Having booted the car up and down the local bypass a dozen times, I'm not paying much attention to the fuel economy yet, though it's of interest that, despite putting over 100 miles on the clock thus far, the fuel gauge remains well over the three quarter mark.
The only optional extra on my SE is the leather trim and to say I'm besotted with it would be an understatement. As well as all seats, the matt black leather, beautifully finished with white stitching, extends to the door handles and even into the driverís foot well. A thick smell of new leather permeates every inch of the car and the seats are blissfully soft. I consider the heated front seats to be a bonus but after sending heat through my lower back for half an hour, I was able to spring out of the car as I might have done ten years ago; for the first time in my life I'm actually looking forward to winter. Though not a great user of the boot it's capacious for a car of this class, and the space under the boot mat, where a space saver spare might normally be found, is useful for hiding a laptop bag or placing objects that you'd rather didn't move about. The lack of a spare tyre doesn't overly concern me: I haven't had a flat in eight years of motoring, a liquid repair kit is to hand, and the three-year warranty includes AA cover. Boot not large enough? Well, the rear 'magic seats' give way at the flick a switch, be careful though as the rear fabric looks as fragile as that lining the ceiling. The cabin space has barely crossed my mind thus far: Iím six feet two and broad across the shoulders, so if I can fit, Iím sure most others will.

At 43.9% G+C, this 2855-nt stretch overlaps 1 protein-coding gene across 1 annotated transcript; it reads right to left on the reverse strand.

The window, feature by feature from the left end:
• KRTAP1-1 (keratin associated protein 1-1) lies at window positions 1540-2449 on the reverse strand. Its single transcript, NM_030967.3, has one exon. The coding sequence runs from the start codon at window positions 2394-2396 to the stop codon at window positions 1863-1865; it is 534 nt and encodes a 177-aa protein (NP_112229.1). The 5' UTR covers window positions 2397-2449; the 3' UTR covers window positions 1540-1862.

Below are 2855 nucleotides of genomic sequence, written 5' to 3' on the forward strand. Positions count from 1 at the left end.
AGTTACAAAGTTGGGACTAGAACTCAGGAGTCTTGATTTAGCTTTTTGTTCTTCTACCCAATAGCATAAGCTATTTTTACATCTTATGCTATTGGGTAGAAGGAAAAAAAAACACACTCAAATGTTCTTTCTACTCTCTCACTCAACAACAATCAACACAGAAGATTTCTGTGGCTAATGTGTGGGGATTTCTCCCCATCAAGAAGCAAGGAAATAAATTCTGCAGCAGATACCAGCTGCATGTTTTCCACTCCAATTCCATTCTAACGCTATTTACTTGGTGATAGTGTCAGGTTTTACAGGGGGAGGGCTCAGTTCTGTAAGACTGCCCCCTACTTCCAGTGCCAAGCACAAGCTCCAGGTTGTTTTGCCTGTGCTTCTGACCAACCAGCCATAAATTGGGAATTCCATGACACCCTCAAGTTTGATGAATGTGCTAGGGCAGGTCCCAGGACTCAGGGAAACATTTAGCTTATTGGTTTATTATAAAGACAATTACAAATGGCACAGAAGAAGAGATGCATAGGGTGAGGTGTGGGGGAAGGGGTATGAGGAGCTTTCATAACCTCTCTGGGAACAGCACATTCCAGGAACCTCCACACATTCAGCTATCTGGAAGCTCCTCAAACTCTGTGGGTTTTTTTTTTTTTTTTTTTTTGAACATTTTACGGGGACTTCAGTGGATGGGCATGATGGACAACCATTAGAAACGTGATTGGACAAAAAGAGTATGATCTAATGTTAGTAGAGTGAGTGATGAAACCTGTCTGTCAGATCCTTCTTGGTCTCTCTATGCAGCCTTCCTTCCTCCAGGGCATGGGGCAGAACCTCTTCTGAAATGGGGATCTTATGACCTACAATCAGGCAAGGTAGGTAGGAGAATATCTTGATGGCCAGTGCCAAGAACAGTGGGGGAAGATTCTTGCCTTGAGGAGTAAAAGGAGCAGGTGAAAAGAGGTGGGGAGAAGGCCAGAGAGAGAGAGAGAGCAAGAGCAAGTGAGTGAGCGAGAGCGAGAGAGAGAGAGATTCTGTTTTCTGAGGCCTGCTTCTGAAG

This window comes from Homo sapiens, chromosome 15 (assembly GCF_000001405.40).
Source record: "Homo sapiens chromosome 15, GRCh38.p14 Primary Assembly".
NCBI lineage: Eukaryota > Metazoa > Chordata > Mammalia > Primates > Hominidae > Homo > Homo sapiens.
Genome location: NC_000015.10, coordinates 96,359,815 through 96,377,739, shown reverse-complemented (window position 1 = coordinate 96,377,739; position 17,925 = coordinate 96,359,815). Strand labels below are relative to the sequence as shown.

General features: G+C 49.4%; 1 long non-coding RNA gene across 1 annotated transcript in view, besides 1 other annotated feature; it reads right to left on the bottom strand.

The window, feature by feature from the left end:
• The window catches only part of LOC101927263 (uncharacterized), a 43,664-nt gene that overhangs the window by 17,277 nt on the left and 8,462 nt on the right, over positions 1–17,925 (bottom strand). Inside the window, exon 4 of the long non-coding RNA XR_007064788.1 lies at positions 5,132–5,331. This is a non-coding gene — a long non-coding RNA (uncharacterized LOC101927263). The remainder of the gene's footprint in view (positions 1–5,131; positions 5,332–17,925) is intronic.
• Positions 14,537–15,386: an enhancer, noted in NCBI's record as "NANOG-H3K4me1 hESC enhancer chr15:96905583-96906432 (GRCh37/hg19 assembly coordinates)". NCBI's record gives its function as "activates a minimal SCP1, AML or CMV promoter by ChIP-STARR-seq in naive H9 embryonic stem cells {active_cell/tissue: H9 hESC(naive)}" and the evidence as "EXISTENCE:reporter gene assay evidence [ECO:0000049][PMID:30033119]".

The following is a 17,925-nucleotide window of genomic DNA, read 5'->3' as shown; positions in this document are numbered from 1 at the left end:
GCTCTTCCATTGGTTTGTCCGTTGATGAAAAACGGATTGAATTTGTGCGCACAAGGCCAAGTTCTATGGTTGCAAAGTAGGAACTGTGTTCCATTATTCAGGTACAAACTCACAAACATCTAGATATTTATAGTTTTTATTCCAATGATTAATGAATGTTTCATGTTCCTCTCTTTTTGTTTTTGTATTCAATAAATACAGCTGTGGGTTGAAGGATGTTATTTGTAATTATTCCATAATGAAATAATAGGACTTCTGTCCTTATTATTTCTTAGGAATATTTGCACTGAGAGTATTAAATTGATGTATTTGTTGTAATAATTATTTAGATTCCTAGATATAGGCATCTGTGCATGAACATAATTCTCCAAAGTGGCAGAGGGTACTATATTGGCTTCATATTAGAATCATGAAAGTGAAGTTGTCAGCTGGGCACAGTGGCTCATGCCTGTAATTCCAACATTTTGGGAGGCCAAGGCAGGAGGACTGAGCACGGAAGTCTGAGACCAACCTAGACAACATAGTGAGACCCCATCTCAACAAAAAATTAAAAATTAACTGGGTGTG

As for the exterior styling, well, do you really need me to? Isn't it first and foremost why we've all bought one? I felt sorry for the Toyota Yaris and Citroen Saxo bracketing my car today, they looked like something from the early nineties. And yes, I have noted people snapping their heads in my direction these last few days!
Apparently Honda need this car to be a success, from my early experiences I canít see it being anything but.